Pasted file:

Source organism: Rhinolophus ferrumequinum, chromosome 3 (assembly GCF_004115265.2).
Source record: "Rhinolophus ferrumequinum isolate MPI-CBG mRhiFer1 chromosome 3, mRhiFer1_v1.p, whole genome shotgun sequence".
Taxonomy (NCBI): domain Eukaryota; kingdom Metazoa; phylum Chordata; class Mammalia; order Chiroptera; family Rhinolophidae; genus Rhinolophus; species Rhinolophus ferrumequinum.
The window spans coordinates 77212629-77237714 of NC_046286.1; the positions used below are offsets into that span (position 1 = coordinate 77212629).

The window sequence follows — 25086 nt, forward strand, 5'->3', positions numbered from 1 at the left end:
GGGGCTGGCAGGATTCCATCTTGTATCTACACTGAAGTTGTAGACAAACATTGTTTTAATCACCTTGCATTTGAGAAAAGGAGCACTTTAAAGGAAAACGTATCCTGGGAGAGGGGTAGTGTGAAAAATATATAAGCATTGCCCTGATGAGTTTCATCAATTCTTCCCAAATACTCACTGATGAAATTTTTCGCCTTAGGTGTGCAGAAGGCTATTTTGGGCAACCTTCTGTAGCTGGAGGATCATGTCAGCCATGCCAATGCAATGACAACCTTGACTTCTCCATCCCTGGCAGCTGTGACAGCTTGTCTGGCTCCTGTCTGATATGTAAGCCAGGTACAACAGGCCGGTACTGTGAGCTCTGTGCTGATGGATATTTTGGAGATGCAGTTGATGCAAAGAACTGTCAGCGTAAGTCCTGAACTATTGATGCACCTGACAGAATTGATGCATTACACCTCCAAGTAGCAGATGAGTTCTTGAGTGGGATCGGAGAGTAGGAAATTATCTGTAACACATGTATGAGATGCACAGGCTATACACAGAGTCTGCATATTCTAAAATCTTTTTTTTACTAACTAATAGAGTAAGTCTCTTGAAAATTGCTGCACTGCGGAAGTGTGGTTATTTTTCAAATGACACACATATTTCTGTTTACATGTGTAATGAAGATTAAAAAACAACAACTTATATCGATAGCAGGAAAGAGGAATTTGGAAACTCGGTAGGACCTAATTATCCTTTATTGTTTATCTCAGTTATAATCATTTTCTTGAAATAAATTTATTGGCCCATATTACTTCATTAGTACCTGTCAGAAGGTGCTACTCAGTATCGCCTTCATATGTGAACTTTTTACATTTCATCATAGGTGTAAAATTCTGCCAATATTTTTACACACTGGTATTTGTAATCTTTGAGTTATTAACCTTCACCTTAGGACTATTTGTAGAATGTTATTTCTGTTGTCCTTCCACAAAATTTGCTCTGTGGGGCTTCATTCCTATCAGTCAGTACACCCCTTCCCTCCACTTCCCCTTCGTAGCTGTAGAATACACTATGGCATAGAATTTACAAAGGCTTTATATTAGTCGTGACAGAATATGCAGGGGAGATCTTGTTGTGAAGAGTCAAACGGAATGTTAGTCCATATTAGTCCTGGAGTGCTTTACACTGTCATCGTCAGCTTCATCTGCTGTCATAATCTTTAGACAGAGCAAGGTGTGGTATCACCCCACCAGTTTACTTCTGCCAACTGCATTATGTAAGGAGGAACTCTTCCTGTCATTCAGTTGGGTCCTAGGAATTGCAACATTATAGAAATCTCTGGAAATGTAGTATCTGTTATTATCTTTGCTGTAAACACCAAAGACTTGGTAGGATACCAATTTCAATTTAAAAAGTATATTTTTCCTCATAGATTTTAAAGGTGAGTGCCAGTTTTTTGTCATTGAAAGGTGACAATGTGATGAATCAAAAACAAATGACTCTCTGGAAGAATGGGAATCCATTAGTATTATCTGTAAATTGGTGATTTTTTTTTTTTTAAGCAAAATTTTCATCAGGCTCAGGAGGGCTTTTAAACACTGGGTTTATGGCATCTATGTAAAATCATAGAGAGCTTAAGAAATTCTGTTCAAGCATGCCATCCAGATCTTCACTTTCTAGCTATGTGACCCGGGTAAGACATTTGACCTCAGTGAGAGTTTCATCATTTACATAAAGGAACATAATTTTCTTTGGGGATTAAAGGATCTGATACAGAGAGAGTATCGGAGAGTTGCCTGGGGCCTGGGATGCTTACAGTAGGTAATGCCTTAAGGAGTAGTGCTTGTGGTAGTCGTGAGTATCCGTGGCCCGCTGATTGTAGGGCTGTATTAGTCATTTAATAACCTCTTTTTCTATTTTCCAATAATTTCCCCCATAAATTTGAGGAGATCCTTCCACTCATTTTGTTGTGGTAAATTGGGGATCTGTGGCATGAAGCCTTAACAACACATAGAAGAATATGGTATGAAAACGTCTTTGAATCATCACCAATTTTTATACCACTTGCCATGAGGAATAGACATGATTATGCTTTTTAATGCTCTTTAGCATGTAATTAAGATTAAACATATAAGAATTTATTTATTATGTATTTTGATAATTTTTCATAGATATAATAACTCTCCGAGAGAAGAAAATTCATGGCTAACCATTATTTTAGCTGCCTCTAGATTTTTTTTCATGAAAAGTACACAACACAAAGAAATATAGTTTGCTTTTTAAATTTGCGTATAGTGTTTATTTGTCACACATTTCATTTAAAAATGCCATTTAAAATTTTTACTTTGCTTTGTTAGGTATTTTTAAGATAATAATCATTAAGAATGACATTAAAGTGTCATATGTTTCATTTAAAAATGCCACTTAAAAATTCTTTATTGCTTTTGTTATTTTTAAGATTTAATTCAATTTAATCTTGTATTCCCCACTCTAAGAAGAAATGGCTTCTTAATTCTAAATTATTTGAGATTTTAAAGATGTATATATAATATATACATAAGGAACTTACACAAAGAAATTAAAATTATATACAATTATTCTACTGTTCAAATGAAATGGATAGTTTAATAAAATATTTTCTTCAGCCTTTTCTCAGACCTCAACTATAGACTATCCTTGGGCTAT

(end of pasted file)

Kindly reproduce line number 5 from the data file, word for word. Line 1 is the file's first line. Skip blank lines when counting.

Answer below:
The window sequence follows — 25086 nt, forward strand, 5'->3', positions numbered from 1 at the left end: